The Man behind the Polar Bear Book
Questions for Peter Morville, Information Architecture Guru
Interviewed by phone on September 22, 2006 by The 'fish Editor

Peter Morville was born in Manchester, England, and lives in Michigan. He is widely recognized as a pioneer of Information Architecture. He co-authored (with Louis Rosenfeld) the best-selling book, Information Architecture for the World Wide Web, distinguished as the "Best Internet Book of 1998" by and called "The Most Useful Book on Web Design on the Market" by Jakob Nielsen. The book is in its second edition, having grown from 202 to 461 pages. He has consulted with such organizations as Harvard, IBM, the International Monetary Fund, Microsoft, the National Cancer Institute, and Yahoo! He was part of the team that headed Argus associates, the consulting firm which was at the forefront of the nascent field of information architecture until its demise following the Dot-com bust of 2001. He is president of Semantic Studios, co-founder of the Information Architecture Institute, and a faculty member at the University of Michigan. His work has been featured in many publications including Business Week, The Economist, Fortune, and The Wall Street Journal. Morville’s latest book, Ambient Findability, was published in 2005. Most recently, Morville was the keynote speaker at the 2006 Euro IA Summit in Berlin, September 30 – October 1. He blogs at Morville travels to the University of Washington for two events, both on Oct. 11. At 3 PM in MGH 420, he’ll lead a discussion with students interested in website design, designing information systems, etc. on the nature of Information Architecture. No tickets required.

From 7 – 9 PM in 110 Kane Hall, Morville teams up with Joe Janes, UW iSchool Associate Professor and Associate Dean for Academics, to lend insight into the role that findability plays in the computer user experience. At the crossroads of ubiquitous computing and the Internet, access changes the game. We can select our sources and choose our news. We can find who and what we need, when and where we want. Search is the new interface of culture and commerce. As society shifts from push to pull, findability shapes who we trust, how we learn, where we go, and what we buy. In this cyberspace safari event, Morville explores the future present in mobile devices, search algorithms, ontologies, folksonomies, findable objects, ambient advertising, and the long tail of the sociosemantic web. The power of search – and findability – can redefine our sources of authority, inspiration, and competitive advantage. Students attend for free, but tickets are required. For ticket information, visit the ASIS&T UW Chapter website at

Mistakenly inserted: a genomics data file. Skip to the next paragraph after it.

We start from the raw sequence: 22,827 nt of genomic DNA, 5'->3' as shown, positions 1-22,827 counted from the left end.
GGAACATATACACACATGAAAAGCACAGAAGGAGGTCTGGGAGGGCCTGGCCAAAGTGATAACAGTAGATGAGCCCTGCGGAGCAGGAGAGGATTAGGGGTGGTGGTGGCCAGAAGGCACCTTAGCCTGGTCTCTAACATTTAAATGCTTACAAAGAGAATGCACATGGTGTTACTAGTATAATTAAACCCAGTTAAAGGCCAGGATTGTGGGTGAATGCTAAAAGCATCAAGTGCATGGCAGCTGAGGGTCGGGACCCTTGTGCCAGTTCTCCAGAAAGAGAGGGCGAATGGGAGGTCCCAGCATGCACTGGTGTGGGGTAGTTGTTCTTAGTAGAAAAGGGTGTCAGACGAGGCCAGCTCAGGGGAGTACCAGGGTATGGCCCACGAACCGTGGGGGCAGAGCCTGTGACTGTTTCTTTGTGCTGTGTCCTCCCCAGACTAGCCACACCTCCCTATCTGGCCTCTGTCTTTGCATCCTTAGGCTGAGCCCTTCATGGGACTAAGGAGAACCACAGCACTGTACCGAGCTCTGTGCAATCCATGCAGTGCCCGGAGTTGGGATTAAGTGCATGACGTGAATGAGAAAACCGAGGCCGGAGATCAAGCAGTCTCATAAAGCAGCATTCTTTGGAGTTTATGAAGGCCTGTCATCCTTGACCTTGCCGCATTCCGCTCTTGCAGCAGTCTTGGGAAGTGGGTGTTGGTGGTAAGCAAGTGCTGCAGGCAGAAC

Ambient findability describes a fast-emerging world in which we can find anyone or anything from anywhere at anytime. Information architecture (IA), as defined on his website,

  • Information architecture involves organizing web sites (and other information systems) so people can find what they need.
  • Information architecture: the art and science of designing Web sites to make them as usable as possible.

JH: I read that the third edition of the polar bear book (Information Architecture for the World Wide Web) is almost done. When will it be published?

PM: We’re hoping to have it out by the end of the year so it possibly could be a textbook for the winter session.

JH: Okay, maybe I’ll wait and buy the third edition. I almost went online today and bought the second edition.

About the upcoming event...How long have you known Joe Janes?

PM: I’ve known Joe for a long time. It goes back to when I first came to the University of Michigan Library Information Science program. That’d be back in 1992. Joe was one of the favorite faculty members of the school, and Lou Rosenfeld, and Joe and I bonded over our joint interest in the internet and online searching. We played racquetball together quite often.

JH: Who usually won?

PM: Oh, we all had turns winning. (Laughs) I have to be careful answering that one.

JH: Okay, very diplomatic of you. How did you end up writing a book together?